We discussed the fear of God, noting that it is reverence, loving esteem and admiration, not unlike Lass and her master. We spoke of how Lass kept her master in constant view and how she learned his will even by hand gestures. Similarly we may turn every thought to God and thus respond to His will in any situation as we deepen our relationship. Keller says, "We begin to look for God's hand in all the details and events of our days. We become acutely sensitive to His presence. We find our minds, spirits, and emotions concentrated on Christ, eager to do His biding."
Our passage in Matthew gave us commands that we may grow deeper in relationship with God. In this passage Jesus tells us to love our enemies and give to the needy. He also tells us how to pray.
In Ecclesiastes 5 we covered fearing God and the vanity of wealth and honor.
Thank yo for reading. I will see you tonight. Bev 

Monday, February 11, 2019

Hagerman Bible Study 02/04/19

Readings:
Scriptures
Matthew 5:31-4:2, Isaiah 66, John 17
Lesson Three from the book

The section from the book was titled, Learning to Trust. Keller speaks of Lass finally allowing the author to pull the angry wild rose thorns from between Lasses toes. The image of a dog lamed by thorns unable to do his master's work, gave us pause. The fact of the thorns being angry called to mind our own hurts and fears and how God could pull those thorns from our feet. Without His help, we are lamed by them.
Keller noticed that he was as much a servant as his dog, then stated, "God's gentle Spirit showed me in vivid reality the enormous condescension of Christ, who in love and self-humiliation tends human needs."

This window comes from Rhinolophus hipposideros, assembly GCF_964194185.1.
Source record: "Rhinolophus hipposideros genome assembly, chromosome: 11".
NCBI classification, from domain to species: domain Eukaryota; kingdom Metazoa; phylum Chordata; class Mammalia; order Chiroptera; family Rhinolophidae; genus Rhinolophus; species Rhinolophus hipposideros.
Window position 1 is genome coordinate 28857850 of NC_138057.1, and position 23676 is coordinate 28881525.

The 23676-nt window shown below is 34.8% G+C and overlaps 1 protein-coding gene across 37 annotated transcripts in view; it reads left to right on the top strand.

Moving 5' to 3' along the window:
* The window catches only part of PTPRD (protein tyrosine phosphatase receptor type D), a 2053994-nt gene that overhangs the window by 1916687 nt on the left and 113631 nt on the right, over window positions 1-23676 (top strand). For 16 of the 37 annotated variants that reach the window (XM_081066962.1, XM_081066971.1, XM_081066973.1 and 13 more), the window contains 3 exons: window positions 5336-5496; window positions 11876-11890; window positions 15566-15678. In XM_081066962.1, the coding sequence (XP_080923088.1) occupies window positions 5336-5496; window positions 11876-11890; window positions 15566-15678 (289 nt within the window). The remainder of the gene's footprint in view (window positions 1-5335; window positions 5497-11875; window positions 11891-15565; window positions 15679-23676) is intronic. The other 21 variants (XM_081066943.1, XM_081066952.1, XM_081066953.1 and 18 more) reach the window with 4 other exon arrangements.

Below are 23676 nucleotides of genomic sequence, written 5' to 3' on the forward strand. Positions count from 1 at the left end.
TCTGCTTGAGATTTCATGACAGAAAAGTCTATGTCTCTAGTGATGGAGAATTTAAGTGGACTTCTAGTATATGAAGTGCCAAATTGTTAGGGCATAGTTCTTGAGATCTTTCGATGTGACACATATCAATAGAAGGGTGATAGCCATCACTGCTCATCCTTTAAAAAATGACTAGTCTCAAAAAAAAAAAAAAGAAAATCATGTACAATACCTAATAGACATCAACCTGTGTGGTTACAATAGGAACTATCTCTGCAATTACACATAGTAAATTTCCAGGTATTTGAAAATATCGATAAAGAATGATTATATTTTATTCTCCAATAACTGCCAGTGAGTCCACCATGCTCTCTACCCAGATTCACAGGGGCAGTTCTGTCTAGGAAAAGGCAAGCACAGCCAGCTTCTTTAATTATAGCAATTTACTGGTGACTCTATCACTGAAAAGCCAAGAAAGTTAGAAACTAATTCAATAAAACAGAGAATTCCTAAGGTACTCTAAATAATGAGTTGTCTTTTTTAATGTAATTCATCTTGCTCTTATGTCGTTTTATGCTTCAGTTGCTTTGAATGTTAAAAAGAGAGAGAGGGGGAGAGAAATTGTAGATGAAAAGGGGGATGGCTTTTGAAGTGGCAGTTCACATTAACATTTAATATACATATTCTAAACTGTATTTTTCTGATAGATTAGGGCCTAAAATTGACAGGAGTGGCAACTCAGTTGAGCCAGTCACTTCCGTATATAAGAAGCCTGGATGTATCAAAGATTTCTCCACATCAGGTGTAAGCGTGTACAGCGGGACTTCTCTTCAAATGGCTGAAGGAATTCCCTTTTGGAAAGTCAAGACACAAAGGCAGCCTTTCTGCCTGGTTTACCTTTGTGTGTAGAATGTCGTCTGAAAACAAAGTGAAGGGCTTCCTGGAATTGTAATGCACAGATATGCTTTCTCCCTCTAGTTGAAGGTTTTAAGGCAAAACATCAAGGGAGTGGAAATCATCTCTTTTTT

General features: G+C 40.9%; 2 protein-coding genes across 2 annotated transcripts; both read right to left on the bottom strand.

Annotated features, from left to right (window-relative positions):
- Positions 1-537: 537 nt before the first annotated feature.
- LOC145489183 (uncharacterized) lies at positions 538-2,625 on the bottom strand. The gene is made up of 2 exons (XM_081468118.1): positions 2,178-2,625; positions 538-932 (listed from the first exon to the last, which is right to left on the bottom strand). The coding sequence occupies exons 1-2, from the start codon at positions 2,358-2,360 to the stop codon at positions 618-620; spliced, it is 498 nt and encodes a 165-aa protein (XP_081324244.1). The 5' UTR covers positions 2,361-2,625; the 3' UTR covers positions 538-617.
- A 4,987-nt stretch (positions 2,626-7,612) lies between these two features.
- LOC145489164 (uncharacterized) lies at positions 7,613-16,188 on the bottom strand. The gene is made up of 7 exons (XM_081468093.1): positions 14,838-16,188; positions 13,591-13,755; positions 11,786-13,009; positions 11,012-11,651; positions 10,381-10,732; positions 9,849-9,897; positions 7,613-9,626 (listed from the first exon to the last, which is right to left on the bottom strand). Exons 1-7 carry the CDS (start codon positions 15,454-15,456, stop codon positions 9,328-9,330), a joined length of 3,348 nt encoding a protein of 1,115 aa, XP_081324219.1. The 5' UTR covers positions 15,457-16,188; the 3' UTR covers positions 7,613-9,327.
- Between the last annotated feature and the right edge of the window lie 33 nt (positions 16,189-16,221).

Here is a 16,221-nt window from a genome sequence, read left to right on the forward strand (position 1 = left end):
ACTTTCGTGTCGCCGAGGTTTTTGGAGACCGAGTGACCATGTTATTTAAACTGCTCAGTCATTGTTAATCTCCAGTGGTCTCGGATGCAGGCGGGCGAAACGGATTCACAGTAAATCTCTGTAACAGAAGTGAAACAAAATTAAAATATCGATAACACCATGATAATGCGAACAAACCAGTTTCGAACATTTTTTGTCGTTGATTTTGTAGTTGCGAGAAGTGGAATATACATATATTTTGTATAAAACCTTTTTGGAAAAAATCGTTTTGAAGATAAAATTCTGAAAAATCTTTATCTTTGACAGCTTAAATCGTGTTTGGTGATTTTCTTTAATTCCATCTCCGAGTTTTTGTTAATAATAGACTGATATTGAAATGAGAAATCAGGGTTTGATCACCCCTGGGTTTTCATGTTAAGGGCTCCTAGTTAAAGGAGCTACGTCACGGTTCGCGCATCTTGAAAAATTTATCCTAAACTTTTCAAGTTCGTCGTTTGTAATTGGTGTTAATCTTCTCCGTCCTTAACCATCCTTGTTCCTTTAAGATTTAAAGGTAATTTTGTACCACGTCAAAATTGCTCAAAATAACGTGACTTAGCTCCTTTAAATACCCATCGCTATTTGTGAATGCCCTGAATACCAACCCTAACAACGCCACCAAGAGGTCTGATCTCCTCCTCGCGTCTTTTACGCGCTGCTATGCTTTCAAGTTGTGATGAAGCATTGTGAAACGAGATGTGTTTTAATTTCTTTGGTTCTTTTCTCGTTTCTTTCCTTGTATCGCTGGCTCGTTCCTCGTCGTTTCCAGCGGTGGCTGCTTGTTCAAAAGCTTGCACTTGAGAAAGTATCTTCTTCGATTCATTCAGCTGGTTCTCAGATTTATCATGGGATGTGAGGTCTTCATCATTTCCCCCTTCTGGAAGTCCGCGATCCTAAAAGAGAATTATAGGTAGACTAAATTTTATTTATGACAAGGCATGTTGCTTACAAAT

Keller speaks of a lifetime lesson, that faith was his "personal, positive response to the Word of God, to the point where" he acted in quiet trust.
As Keller noticed Lass's fidelity grow, he admitted his devotion to God fell short of his dog's devotion to the author. He realized that "God can only trust those who truly trust Him. He gives Himself in wondrous plentitude to the person whose single-minded devotion, love, and loyalty is given to the Lord."
In Isaiah 66:2, we found parallels to our lesson. God will bless those who have a humble and contrite heart. In Isaiah 66:3 we discussed those things that don't please God. and that Lass was at first wary and didn't answer and chose that in which his master didn't delight. In 66:10-14 God will nurture and heal and develop a loving relationship for those that honor Him.
We spent some time on John 17 letting it sink in, a prayer for the people of God, for us. We are not of the world like Lass discovering who she really was, not meant to chase cars and pull at leashes. We are not of this world, but we must trust God to discern our calling.
We talked of how Jesus in John 17 is feeding the world shelf-stable food, food we can draw on for a life-time. We noted that Lass would only eat what her master fed her. We spoke of how confused we are when we try to feed off the world and then want God's manna.
We turned finally to Matthew and found slim parallels. The dog is loyal unlike in Matthew, those who seek divorce.
Bible study begins at 6:30 tonight. I hope to see you there. Thanks for reading. Bev

Joy Writers 2019 Reading II